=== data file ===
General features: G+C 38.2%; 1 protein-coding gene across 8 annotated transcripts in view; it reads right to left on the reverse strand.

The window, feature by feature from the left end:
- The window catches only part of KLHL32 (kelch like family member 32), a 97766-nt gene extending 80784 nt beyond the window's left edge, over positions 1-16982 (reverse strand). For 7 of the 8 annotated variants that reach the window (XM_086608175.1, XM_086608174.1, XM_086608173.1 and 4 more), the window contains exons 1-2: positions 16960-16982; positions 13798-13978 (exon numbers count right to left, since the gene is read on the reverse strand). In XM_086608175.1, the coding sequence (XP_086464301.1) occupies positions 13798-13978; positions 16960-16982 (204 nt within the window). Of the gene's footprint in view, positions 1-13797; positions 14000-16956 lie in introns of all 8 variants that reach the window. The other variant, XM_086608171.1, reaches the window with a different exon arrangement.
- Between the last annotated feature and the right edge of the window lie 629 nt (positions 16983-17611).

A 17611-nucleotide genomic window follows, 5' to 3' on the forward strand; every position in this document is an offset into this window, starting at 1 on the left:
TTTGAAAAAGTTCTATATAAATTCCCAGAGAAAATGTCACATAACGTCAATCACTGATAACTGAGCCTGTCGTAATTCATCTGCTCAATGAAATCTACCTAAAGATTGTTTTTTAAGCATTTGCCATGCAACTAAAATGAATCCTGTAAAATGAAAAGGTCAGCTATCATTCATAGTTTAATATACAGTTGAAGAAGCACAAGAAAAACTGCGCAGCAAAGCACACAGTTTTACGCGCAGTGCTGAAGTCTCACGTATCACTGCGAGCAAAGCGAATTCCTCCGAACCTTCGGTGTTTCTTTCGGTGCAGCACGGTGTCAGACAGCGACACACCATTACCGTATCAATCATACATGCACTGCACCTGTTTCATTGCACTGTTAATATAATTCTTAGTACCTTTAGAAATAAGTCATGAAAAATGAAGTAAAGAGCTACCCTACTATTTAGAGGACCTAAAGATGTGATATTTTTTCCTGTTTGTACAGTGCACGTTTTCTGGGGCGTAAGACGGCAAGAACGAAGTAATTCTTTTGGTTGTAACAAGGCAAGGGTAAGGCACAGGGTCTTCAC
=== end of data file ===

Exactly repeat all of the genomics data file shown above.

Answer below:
General features: G+C 38.2%; 1 protein-coding gene across 8 annotated transcripts in view; it reads right to left on the reverse strand.

The window, feature by feature from the left end:
- The window catches only part of KLHL32 (kelch like family member 32), a 97766-nt gene extending 80784 nt beyond the window's left edge, over positions 1-16982 (reverse strand). For 7 of the 8 annotated variants that reach the window (XM_086608175.1, XM_086608174.1, XM_086608173.1 and 4 more), the window contains exons 1-2: positions 16960-16982; positions 13798-13978 (exon numbers count right to left, since the gene is read on the reverse strand). In XM_086608175.1, the coding sequence (XP_086464301.1) occupies positions 13798-13978; positions 16960-16982 (204 nt within the window). Of the gene's footprint in view, positions 1-13797; positions 14000-16956 lie in introns of all 8 variants that reach the window. The other variant, XM_086608171.1, reaches the window with a different exon arrangement.
- Between the last annotated feature and the right edge of the window lie 629 nt (positions 16983-17611).

A 17611-nucleotide genomic window follows, 5' to 3' on the forward strand; every position in this document is an offset into this window, starting at 1 on the left:
TTTGAAAAAGTTCTATATAAATTCCCAGAGAAAATGTCACATAACGTCAATCACTGATAACTGAGCCTGTCGTAATTCATCTGCTCAATGAAATCTACCTAAAGATTGTTTTTTAAGCATTTGCCATGCAACTAAAATGAATCCTGTAAAATGAAAAGGTCAGCTATCATTCATAGTTTAATATACAGTTGAAGAAGCACAAGAAAAACTGCGCAGCAAAGCACACAGTTTTACGCGCAGTGCTGAAGTCTCACGTATCACTGCGAGCAAAGCGAATTCCTCCGAACCTTCGGTGTTTCTTTCGGTGCAGCACGGTGTCAGACAGCGACACACCATTACCGTATCAATCATACATGCACTGCACCTGTTTCATTGCACTGTTAATATAATTCTTAGTACCTTTAGAAATAAGTCATGAAAAATGAAGTAAAGAGCTACCCTACTATTTAGAGGACCTAAAGATGTGATATTTTTTCCTGTTTGTACAGTGCACGTTTTCTGGGGCGTAAGACGGCAAGAACGAAGTAATTCTTTTGGTTGTAACAAGGCAAGGGTAAGGCACAGGGTCTTCAC